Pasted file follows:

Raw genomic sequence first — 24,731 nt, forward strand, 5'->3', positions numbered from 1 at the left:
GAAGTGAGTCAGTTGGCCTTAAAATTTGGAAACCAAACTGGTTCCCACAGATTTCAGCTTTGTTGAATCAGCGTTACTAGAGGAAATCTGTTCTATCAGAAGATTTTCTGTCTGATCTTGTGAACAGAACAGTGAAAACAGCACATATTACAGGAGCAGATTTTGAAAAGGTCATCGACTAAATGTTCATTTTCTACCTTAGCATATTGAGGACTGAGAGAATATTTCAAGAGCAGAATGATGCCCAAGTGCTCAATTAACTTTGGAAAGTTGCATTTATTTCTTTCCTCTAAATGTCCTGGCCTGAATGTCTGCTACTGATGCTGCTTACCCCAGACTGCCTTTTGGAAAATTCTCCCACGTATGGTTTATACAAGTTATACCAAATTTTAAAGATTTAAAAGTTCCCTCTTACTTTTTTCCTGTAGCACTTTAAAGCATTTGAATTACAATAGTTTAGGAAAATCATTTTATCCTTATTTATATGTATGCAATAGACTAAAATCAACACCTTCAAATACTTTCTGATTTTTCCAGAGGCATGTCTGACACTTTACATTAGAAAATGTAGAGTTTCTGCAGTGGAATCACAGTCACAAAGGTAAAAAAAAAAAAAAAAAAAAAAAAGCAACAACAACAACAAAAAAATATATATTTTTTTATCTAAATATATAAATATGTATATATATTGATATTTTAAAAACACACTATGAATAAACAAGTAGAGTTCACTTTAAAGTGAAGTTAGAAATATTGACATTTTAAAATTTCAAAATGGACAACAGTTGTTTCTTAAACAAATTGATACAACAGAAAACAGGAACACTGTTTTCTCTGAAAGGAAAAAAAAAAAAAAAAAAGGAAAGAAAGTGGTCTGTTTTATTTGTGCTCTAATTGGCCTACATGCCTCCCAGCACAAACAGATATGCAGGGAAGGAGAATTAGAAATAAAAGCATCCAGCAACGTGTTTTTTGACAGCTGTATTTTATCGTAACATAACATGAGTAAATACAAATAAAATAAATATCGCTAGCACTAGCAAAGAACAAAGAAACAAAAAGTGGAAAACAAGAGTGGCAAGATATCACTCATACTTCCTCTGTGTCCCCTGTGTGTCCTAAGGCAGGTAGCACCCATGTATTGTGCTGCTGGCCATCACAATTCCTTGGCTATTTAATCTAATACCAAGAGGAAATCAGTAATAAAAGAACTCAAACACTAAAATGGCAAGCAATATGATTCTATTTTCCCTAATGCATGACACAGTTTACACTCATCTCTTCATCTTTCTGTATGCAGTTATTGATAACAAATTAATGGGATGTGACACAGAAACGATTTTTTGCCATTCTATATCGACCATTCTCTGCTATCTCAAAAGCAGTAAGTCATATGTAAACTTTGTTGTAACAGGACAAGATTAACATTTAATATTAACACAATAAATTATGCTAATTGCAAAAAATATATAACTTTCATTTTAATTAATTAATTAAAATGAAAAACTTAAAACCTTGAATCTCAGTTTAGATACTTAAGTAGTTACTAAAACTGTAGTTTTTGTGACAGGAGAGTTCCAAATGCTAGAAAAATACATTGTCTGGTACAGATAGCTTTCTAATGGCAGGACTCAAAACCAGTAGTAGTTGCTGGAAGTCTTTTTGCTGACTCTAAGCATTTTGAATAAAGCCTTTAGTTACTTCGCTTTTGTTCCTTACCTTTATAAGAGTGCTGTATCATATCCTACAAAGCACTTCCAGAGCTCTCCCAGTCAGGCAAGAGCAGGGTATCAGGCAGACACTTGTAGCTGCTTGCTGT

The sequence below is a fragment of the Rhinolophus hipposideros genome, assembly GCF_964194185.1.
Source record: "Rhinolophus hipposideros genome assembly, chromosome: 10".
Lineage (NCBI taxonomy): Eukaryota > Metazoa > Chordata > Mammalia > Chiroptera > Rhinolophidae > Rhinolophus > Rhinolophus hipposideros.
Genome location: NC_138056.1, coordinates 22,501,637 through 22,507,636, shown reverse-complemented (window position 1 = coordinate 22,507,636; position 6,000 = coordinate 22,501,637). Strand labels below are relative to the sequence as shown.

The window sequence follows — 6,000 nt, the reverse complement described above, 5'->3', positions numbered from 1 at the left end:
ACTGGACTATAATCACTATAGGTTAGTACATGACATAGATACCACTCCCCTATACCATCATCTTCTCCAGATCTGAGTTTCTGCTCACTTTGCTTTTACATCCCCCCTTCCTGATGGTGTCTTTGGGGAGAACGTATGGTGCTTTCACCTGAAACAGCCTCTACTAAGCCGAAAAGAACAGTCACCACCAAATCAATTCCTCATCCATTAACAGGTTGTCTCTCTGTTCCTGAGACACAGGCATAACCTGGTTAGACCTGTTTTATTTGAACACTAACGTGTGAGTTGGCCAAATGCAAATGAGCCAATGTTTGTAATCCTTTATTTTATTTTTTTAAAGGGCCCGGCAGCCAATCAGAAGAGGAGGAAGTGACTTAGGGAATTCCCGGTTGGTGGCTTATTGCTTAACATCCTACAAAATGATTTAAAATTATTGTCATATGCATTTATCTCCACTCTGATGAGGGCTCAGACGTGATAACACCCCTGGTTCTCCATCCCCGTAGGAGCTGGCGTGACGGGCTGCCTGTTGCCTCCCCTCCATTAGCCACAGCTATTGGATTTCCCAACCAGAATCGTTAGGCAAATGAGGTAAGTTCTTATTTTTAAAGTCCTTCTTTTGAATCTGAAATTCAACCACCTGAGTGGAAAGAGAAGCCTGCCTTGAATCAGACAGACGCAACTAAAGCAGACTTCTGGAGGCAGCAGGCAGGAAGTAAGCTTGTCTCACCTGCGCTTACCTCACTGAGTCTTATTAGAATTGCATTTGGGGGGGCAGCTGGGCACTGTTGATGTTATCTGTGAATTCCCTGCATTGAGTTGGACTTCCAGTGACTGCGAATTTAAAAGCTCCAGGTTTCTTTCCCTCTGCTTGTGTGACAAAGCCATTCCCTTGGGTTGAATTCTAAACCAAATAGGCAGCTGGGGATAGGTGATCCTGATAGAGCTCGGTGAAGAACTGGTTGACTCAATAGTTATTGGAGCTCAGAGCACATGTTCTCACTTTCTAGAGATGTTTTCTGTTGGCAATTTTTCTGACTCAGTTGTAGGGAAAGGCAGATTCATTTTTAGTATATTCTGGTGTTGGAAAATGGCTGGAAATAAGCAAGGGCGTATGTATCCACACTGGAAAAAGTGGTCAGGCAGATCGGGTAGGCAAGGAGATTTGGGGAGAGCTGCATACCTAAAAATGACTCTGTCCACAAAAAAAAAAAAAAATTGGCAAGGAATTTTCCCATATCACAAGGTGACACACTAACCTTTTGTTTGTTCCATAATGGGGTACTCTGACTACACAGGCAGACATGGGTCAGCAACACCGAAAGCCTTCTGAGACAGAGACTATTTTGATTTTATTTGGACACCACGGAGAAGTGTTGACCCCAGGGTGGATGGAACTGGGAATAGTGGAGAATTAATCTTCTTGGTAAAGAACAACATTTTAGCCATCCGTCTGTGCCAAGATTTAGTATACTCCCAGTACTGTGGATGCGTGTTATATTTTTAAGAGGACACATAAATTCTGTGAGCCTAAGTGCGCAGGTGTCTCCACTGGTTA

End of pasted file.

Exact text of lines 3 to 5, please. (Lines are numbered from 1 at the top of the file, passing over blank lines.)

The sequence below is a fragment of the Rhinolophus hipposideros genome, assembly GCF_964194185.1.
Source record: "Rhinolophus hipposideros genome assembly, chromosome: 10".
Lineage (NCBI taxonomy): Eukaryota > Metazoa > Chordata > Mammalia > Chiroptera > Rhinolophidae > Rhinolophus > Rhinolophus hipposideros.